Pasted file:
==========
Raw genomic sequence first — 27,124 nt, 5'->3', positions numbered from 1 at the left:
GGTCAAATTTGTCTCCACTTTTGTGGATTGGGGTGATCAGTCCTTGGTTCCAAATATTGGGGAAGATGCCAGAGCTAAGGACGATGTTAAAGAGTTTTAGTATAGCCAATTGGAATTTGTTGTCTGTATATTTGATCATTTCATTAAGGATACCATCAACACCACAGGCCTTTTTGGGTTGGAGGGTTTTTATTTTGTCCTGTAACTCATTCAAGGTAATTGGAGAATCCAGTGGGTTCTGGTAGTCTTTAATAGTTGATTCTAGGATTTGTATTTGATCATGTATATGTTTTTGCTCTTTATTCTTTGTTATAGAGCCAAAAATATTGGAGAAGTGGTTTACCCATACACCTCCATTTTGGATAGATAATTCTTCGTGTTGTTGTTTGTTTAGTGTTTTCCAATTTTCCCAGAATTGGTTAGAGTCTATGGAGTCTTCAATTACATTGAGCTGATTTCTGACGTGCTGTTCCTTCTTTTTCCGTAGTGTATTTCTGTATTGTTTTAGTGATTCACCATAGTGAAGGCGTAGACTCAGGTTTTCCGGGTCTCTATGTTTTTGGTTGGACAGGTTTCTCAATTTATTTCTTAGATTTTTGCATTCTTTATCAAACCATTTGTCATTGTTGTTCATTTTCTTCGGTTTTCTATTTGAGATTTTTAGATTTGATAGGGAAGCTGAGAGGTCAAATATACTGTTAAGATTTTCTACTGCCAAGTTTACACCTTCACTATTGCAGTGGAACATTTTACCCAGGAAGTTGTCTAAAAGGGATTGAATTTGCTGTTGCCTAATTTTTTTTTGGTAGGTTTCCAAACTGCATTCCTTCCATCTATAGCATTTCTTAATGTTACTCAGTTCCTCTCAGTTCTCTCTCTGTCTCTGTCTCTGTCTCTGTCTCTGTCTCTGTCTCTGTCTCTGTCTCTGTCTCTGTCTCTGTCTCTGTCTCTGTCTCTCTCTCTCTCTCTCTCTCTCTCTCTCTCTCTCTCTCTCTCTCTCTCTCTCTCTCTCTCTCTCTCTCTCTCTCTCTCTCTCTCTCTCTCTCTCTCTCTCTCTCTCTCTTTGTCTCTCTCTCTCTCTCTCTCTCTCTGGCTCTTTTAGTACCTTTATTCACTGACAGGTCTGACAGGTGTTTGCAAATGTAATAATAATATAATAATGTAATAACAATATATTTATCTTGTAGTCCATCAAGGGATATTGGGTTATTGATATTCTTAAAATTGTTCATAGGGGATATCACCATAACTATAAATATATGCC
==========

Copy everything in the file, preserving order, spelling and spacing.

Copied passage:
Raw genomic sequence first — 27,124 nt, 5'->3', positions numbered from 1 at the left:
GGTCAAATTTGTCTCCACTTTTGTGGATTGGGGTGATCAGTCCTTGGTTCCAAATATTGGGGAAGATGCCAGAGCTAAGGACGATGTTAAAGAGTTTTAGTATAGCCAATTGGAATTTGTTGTCTGTATATTTGATCATTTCATTAAGGATACCATCAACACCACAGGCCTTTTTGGGTTGGAGGGTTTTTATTTTGTCCTGTAACTCATTCAAGGTAATTGGAGAATCCAGTGGGTTCTGGTAGTCTTTAATAGTTGATTCTAGGATTTGTATTTGATCATGTATATGTTTTTGCTCTTTATTCTTTGTTATAGAGCCAAAAATATTGGAGAAGTGGTTTACCCATACACCTCCATTTTGGATAGATAATTCTTCGTGTTGTTGTTTGTTTAGTGTTTTCCAATTTTCCCAGAATTGGTTAGAGTCTATGGAGTCTTCAATTACATTGAGCTGATTTCTGACGTGCTGTTCCTTCTTTTTCCGTAGTGTATTTCTGTATTGTTTTAGTGATTCACCATAGTGAAGGCGTAGACTCAGGTTTTCCGGGTCTCTATGTTTTTGGTTGGACAGGTTTCTCAATTTATTTCTTAGATTTTTGCATTCTTTATCAAACCATTTGTCATTGTTGTTCATTTTCTTCGGTTTTCTATTTGAGATTTTTAGATTTGATAGGGAAGCTGAGAGGTCAAATATACTGTTAAGATTTTCTACTGCCAAGTTTACACCTTCACTATTGCAGTGGAACATTTTACCCAGGAAGTTGTCTAAAAGGGATTGAATTTGCTGTTGCCTAATTTTTTTTTGGTAGGTTTCCAAACTGCATTCCTTCCATCTATAGCATTTCTTAATGTTACTCAGTTCCTCTCAGTTCTCTCTCTGTCTCTGTCTCTGTCTCTGTCTCTGTCTCTGTCTCTGTCTCTGTCTCTGTCTCTGTCTCTGTCTCTGTCTCTGTCTCTCTCTCTCTCTCTCTCTCTCTCTCTCTCTCTCTCTCTCTCTCTCTCTCTCTCTCTCTCTCTCTCTCTCTCTCTCTCTCTCTCTCTCTCTCTCTCTCTCTCTCTCTCTTTGTCTCTCTCTCTCTCTCTCTCTCTCTGGCTCTTTTAGTACCTTTATTCACTGACAGGTCTGACAGGTGTTTGCAAATGTAATAATAATATAATAATGTAATAACAATATATTTATCTTGTAGTCCATCAAGGGATATTGGGTTATTGATATTCTTAAAATTGTTCATAGGGGATATCACCATAACTATAAATATATGCC